We self manage our own properties, but we also live on island. Even still, it is a full time job coordinating with cleaners, handymen, contractors,  ordering new supplies, linens, replacing broken beach chairs, coolers, etc. And most of all answering questions from current and upcoming guests.

I certainly don’t recommend anyone to try to self manage from off island. The headaches will be intense. Plan on paying a decent property management company 25-55% of your gross.

TAT and GE Taxes

Usually, these are passed on directly to the renters, but if you decide to rent all inclusive of taxes and fees then you’ll need to factor in the 14.25% that you’ll have to pay off of everything to the state.


Unless you are fortunate enough to be able to pay cash for your Maui vacation rental condo, you’ll most likely have a mortgage you’ll need to account for. Typically the minimum down payment for a vacation rental condo on Maui is 25-30%. Do not forget about this expense!

Special Assessments

From time to time condo complexes reach out for “special assessments.” This is basically their way of telling you they have an unforseen expense and the bill is going to be passed on to you. If you buy in a big complex this is usually not too bad of an expense, but in smaller complexes where there aren’t many units, your share could be substantial.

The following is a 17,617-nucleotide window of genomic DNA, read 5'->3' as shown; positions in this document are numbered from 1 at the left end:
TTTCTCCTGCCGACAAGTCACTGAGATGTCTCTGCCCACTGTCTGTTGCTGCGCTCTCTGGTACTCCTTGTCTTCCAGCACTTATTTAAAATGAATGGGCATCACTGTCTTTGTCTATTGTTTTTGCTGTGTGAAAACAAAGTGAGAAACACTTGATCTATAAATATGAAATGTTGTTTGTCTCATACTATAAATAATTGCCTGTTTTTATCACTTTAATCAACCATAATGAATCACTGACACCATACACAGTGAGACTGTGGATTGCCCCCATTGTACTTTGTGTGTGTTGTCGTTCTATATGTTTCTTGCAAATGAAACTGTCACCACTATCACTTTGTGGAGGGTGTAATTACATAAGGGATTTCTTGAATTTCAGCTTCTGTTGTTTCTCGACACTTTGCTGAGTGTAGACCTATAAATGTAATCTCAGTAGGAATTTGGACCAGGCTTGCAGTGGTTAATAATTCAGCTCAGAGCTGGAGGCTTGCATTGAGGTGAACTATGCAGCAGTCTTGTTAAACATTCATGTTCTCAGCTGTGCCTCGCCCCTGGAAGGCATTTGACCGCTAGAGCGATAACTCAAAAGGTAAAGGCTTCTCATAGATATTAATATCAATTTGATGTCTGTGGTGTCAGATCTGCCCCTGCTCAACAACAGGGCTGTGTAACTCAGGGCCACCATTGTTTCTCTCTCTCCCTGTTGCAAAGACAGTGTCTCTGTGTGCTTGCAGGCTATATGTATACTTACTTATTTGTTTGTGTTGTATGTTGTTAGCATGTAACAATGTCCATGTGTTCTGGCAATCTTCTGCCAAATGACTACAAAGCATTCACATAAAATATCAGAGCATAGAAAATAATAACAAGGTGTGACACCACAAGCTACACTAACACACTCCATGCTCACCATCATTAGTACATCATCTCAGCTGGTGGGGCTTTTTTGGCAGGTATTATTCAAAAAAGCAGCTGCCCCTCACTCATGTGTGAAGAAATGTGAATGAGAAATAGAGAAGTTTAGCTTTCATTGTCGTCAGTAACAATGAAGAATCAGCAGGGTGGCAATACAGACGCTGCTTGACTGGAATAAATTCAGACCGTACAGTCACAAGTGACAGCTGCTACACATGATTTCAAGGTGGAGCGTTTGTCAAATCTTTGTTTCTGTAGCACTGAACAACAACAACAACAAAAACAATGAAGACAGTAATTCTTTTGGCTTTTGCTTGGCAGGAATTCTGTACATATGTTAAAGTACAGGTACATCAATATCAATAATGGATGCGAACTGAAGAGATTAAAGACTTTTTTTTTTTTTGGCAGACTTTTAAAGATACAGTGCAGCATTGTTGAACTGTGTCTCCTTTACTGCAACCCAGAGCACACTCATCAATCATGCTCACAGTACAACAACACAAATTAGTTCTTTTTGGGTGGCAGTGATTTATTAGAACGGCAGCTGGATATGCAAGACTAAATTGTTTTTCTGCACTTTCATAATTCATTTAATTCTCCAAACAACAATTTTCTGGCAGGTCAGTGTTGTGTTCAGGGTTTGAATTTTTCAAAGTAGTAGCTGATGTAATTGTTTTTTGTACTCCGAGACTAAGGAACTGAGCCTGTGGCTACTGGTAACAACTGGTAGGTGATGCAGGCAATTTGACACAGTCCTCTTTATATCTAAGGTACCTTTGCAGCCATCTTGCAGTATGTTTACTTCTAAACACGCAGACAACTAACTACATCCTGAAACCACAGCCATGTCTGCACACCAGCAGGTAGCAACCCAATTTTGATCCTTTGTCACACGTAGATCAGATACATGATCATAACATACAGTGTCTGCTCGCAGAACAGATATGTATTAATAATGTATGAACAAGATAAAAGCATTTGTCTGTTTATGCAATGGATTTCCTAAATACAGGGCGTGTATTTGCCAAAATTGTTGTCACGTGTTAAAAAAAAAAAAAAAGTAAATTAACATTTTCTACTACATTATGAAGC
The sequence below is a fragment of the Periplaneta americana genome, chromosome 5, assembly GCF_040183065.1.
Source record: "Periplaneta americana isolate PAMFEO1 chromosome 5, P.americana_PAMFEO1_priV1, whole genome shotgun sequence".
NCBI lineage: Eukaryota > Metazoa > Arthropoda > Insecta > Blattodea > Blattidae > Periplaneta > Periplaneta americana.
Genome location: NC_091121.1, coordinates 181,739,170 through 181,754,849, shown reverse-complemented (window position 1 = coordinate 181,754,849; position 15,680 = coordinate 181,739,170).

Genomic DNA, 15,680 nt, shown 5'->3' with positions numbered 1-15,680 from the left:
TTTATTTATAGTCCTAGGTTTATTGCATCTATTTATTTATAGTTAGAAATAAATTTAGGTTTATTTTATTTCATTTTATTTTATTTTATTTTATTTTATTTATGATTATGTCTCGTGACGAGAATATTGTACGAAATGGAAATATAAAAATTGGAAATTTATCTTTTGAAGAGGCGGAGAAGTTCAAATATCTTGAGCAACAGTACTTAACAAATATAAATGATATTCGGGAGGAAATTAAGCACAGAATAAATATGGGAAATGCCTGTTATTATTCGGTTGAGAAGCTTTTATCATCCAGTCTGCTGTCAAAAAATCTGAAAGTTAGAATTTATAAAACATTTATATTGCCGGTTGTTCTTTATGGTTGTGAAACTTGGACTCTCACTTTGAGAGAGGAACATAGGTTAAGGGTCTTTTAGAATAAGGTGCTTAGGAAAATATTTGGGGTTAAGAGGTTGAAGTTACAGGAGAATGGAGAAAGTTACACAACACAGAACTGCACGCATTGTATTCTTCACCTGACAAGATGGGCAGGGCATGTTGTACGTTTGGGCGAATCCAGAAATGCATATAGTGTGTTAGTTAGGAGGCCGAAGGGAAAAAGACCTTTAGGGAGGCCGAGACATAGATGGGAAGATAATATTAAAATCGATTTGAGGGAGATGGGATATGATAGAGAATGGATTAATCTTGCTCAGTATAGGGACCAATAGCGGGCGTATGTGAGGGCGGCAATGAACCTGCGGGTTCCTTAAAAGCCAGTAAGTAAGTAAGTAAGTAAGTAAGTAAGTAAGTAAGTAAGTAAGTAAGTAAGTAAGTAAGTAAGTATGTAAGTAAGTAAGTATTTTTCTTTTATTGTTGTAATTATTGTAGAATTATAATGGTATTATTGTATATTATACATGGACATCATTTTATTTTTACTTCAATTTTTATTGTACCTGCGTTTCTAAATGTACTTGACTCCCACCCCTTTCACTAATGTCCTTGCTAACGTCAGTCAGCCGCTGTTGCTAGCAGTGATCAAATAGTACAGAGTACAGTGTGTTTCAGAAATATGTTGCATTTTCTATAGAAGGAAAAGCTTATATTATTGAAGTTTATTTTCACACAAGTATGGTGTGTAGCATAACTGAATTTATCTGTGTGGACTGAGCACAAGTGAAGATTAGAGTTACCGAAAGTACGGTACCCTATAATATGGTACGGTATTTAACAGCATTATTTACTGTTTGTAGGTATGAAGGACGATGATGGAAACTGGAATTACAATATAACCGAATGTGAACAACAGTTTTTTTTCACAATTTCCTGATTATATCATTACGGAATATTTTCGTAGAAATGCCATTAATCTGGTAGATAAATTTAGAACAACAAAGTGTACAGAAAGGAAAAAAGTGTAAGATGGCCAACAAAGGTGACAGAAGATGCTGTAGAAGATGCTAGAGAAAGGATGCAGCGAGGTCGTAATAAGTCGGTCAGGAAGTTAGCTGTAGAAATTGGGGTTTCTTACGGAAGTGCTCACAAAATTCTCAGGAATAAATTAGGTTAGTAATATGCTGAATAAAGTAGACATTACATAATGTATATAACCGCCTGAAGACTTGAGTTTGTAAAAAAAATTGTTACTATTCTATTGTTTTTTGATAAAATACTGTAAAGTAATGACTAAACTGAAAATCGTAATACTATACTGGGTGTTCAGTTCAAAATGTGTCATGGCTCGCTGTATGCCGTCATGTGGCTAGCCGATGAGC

Another one to look out for is beach erosion. Some of the condo complexes on the West side of Maui have had some pretty serious issues with beach erosion and they’re passing on structural integrity issues, shoreline redevelopment issues and more onto the condo owners. So be warned…

Wow, with all those expenses, will it cash flow?

Again the answer is: it depends. If you are able to put down a good chunk of cash for the down payment and you are able to pick up the vacation rental condo for a good price, then yes, you can cash flow on the property. The beautiful thing is that in addition to cash flowing on the rental, you’ll probably grow your equity quite rapidly as well.

I don’t have that kind of capital to put into the property, what can I do?

This is where most people give up. They can afford a 20% down payment but with the rest of the numbers (especially the property management), the numbers don’t seem to work out. If this is you and you see your dreams of owning a Maui vacation rental condo fleeting, consider bringing in a partner.

This could be a relative or friend who can help with the down payment or monthly expenses. Or, you can try to find a local partner who could take away a lot of the burden from you.

Wherever would I find a local Maui partner, you ask?

Someone who has done it and has systems in place to grow and expand, you ask? 

Well, we certainly can’t work with everyone as not everyone is a good fit. However, we have worked with out of state investors before and are open to doing it again. If this is something you think you might be interested in, shoot us an email and let’s talk!